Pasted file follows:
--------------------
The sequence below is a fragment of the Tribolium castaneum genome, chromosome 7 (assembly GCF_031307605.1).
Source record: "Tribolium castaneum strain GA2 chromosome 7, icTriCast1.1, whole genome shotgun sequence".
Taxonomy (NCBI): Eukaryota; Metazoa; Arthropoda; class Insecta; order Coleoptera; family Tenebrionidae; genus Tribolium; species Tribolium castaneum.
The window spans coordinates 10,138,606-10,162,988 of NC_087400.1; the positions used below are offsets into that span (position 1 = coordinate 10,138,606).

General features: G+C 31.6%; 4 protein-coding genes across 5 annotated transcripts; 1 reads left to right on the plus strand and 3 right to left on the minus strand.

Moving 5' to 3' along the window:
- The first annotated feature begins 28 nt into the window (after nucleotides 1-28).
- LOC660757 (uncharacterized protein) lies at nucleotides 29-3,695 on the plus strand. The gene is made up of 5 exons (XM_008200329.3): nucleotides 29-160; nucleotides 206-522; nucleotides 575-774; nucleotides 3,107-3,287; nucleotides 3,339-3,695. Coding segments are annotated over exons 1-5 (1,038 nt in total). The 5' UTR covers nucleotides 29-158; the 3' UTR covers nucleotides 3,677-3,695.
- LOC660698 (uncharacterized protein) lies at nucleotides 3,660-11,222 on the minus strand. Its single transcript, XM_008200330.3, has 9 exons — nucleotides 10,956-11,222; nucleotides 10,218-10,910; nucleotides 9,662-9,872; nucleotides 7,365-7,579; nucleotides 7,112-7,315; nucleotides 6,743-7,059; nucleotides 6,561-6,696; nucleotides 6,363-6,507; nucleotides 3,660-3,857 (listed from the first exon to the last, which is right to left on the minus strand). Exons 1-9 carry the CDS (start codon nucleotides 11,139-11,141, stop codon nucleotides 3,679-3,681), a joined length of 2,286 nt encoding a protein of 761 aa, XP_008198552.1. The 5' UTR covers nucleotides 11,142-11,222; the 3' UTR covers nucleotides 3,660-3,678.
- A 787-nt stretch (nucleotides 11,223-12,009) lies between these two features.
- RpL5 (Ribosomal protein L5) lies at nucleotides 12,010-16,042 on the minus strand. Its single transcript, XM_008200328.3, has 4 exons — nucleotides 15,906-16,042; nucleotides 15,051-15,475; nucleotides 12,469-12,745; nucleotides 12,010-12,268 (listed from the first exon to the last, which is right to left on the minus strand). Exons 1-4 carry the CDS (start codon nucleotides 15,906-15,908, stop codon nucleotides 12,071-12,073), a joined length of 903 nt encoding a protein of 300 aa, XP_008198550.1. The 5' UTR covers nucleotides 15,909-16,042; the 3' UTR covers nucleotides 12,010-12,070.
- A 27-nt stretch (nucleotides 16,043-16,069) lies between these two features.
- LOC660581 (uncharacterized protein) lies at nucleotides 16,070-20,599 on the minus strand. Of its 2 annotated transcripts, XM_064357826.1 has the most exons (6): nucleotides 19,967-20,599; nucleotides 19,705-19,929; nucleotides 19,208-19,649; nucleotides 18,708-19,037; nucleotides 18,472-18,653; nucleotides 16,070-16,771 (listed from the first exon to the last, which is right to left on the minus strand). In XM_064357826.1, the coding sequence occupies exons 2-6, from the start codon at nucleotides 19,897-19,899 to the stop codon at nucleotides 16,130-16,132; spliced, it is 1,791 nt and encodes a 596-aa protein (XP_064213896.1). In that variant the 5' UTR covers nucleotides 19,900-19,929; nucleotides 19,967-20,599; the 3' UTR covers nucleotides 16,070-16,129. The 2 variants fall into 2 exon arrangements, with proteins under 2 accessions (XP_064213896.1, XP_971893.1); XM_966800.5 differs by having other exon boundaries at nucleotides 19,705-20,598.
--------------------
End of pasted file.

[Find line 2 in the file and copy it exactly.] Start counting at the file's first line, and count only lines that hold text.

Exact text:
Source record: "Tribolium castaneum strain GA2 chromosome 7, icTriCast1.1, whole genome shotgun sequence".